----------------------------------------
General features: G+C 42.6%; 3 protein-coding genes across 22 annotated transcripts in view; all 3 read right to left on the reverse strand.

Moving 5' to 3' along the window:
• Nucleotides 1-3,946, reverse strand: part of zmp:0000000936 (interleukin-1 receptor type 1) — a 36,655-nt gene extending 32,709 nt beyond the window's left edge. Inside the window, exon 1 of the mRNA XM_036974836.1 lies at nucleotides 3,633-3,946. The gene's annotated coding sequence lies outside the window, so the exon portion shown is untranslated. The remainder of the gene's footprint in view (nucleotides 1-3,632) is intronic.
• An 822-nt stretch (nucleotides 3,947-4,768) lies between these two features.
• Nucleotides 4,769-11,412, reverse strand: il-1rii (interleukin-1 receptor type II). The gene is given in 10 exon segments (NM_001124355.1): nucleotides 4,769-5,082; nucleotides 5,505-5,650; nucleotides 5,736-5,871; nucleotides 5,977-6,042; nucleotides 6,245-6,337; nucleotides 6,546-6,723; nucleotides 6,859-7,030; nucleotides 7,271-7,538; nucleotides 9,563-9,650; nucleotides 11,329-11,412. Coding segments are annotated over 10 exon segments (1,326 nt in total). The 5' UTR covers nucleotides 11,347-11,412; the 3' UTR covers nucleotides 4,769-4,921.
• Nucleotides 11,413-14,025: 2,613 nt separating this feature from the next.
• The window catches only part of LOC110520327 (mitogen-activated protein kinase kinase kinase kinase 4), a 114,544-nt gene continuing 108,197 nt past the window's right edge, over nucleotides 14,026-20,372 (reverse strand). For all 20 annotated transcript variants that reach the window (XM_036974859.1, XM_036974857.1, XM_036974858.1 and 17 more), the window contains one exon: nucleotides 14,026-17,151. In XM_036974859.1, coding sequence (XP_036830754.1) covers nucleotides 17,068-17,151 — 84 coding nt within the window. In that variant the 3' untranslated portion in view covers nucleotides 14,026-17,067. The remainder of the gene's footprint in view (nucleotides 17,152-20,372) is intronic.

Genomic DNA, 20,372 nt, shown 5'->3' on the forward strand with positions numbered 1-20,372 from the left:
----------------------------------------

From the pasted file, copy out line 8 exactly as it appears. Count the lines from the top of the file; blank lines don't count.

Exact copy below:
Genomic DNA, 20,372 nt, shown 5'->3' on the forward strand with positions numbered 1-20,372 from the left: